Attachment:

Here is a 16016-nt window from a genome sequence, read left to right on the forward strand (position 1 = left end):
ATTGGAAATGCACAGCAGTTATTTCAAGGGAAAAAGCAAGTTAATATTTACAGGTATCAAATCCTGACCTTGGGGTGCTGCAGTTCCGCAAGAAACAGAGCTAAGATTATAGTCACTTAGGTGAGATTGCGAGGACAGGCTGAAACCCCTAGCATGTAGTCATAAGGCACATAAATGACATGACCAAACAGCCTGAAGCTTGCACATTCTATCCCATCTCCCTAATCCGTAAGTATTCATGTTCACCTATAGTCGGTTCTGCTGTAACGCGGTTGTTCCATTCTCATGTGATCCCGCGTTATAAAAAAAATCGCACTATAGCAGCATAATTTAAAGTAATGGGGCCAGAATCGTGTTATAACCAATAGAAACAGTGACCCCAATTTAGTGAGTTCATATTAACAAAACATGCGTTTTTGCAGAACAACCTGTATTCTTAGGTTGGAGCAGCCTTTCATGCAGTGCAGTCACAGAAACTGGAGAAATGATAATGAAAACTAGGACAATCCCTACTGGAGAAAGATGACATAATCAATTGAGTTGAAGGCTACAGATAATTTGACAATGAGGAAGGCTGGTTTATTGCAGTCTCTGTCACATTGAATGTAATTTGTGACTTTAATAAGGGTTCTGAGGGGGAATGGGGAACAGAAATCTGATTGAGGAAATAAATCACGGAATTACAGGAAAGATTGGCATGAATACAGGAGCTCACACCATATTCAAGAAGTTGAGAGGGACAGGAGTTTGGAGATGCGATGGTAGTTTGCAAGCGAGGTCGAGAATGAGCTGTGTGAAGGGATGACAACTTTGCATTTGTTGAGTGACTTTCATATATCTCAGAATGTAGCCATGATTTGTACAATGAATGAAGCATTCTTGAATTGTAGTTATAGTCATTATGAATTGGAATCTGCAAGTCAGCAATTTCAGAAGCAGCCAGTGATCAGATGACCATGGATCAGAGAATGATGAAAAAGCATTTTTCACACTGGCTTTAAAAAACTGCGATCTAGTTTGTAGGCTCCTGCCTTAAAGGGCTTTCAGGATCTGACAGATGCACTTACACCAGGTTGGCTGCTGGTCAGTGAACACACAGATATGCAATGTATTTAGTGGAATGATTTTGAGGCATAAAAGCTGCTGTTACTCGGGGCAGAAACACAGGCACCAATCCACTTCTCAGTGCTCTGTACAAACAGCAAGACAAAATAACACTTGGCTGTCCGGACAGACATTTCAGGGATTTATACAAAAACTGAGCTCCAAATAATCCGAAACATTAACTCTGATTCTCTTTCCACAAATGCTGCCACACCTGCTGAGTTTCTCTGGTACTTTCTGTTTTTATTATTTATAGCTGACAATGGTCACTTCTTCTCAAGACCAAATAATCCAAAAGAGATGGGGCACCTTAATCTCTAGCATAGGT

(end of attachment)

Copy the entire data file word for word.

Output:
Here is a 16016-nt window from a genome sequence, read left to right on the forward strand (position 1 = left end):
ATTGGAAATGCACAGCAGTTATTTCAAGGGAAAAAGCAAGTTAATATTTACAGGTATCAAATCCTGACCTTGGGGTGCTGCAGTTCCGCAAGAAACAGAGCTAAGATTATAGTCACTTAGGTGAGATTGCGAGGACAGGCTGAAACCCCTAGCATGTAGTCATAAGGCACATAAATGACATGACCAAACAGCCTGAAGCTTGCACATTCTATCCCATCTCCCTAATCCGTAAGTATTCATGTTCACCTATAGTCGGTTCTGCTGTAACGCGGTTGTTCCATTCTCATGTGATCCCGCGTTATAAAAAAAATCGCACTATAGCAGCATAATTTAAAGTAATGGGGCCAGAATCGTGTTATAACCAATAGAAACAGTGACCCCAATTTAGTGAGTTCATATTAACAAAACATGCGTTTTTGCAGAACAACCTGTATTCTTAGGTTGGAGCAGCCTTTCATGCAGTGCAGTCACAGAAACTGGAGAAATGATAATGAAAACTAGGACAATCCCTACTGGAGAAAGATGACATAATCAATTGAGTTGAAGGCTACAGATAATTTGACAATGAGGAAGGCTGGTTTATTGCAGTCTCTGTCACATTGAATGTAATTTGTGACTTTAATAAGGGTTCTGAGGGGGAATGGGGAACAGAAATCTGATTGAGGAAATAAATCACGGAATTACAGGAAAGATTGGCATGAATACAGGAGCTCACACCATATTCAAGAAGTTGAGAGGGACAGGAGTTTGGAGATGCGATGGTAGTTTGCAAGCGAGGTCGAGAATGAGCTGTGTGAAGGGATGACAACTTTGCATTTGTTGAGTGACTTTCATATATCTCAGAATGTAGCCATGATTTGTACAATGAATGAAGCATTCTTGAATTGTAGTTATAGTCATTATGAATTGGAATCTGCAAGTCAGCAATTTCAGAAGCAGCCAGTGATCAGATGACCATGGATCAGAGAATGATGAAAAAGCATTTTTCACACTGGCTTTAAAAAACTGCGATCTAGTTTGTAGGCTCCTGCCTTAAAGGGCTTTCAGGATCTGACAGATGCACTTACACCAGGTTGGCTGCTGGTCAGTGAACACACAGATATGCAATGTATTTAGTGGAATGATTTTGAGGCATAAAAGCTGCTGTTACTCGGGGCAGAAACACAGGCACCAATCCACTTCTCAGTGCTCTGTACAAACAGCAAGACAAAATAACACTTGGCTGTCCGGACAGACATTTCAGGGATTTATACAAAAACTGAGCTCCAAATAATCCGAAACATTAACTCTGATTCTCTTTCCACAAATGCTGCCACACCTGCTGAGTTTCTCTGGTACTTTCTGTTTTTATTATTTATAGCTGACAATGGTCACTTCTTCTCAAGACCAAATAATCCAAAAGAGATGGGGCACCTTAATCTCTAGCATAGGT